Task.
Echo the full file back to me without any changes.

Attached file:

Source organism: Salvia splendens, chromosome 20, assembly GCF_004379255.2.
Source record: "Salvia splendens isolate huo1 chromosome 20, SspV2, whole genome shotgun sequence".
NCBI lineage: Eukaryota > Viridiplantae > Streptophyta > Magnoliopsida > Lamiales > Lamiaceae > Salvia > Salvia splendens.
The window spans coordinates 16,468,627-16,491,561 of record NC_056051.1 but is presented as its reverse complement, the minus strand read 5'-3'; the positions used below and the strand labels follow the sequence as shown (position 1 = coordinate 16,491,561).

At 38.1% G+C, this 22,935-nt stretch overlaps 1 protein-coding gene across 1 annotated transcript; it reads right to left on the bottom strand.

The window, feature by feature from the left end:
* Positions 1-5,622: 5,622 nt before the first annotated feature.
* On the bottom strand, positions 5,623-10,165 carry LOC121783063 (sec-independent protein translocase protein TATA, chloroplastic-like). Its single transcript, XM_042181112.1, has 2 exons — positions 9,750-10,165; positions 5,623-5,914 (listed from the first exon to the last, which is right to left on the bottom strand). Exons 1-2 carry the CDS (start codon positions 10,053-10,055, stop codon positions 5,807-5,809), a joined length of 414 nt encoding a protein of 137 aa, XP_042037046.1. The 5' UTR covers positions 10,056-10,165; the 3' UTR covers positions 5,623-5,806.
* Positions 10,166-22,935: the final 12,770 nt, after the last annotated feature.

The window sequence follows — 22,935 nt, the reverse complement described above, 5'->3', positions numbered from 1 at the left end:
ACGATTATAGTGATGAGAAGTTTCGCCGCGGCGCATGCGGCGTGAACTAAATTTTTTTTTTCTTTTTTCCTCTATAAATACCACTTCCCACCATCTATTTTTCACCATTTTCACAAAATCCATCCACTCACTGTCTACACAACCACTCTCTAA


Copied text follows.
Source organism: Salvia splendens, chromosome 20, assembly GCF_004379255.2.
Source record: "Salvia splendens isolate huo1 chromosome 20, SspV2, whole genome shotgun sequence".
NCBI lineage: Eukaryota > Viridiplantae > Streptophyta > Magnoliopsida > Lamiales > Lamiaceae > Salvia > Salvia splendens.
The window spans coordinates 16,468,627-16,491,561 of record NC_056051.1 but is presented as its reverse complement, the minus strand read 5'-3'; the positions used below and the strand labels follow the sequence as shown (position 1 = coordinate 16,491,561).

At 38.1% G+C, this 22,935-nt stretch overlaps 1 protein-coding gene across 1 annotated transcript; it reads right to left on the bottom strand.

The window, feature by feature from the left end:
* Positions 1-5,622: 5,622 nt before the first annotated feature.
* On the bottom strand, positions 5,623-10,165 carry LOC121783063 (sec-independent protein translocase protein TATA, chloroplastic-like). Its single transcript, XM_042181112.1, has 2 exons — positions 9,750-10,165; positions 5,623-5,914 (listed from the first exon to the last, which is right to left on the bottom strand). Exons 1-2 carry the CDS (start codon positions 10,053-10,055, stop codon positions 5,807-5,809), a joined length of 414 nt encoding a protein of 137 aa, XP_042037046.1. The 5' UTR covers positions 10,056-10,165; the 3' UTR covers positions 5,623-5,806.
* Positions 10,166-22,935: the final 12,770 nt, after the last annotated feature.

The window sequence follows — 22,935 nt, the reverse complement described above, 5'->3', positions numbered from 1 at the left end:
ACGATTATAGTGATGAGAAGTTTCGCCGCGGCGCATGCGGCGTGAACTAAATTTTTTTTTTCTTTTTTCCTCTATAAATACCACTTCCCACCATCTATTTTTCACCATTTTCACAAAATCCATCCACTCACTGTCTACACAACCACTCTCTAA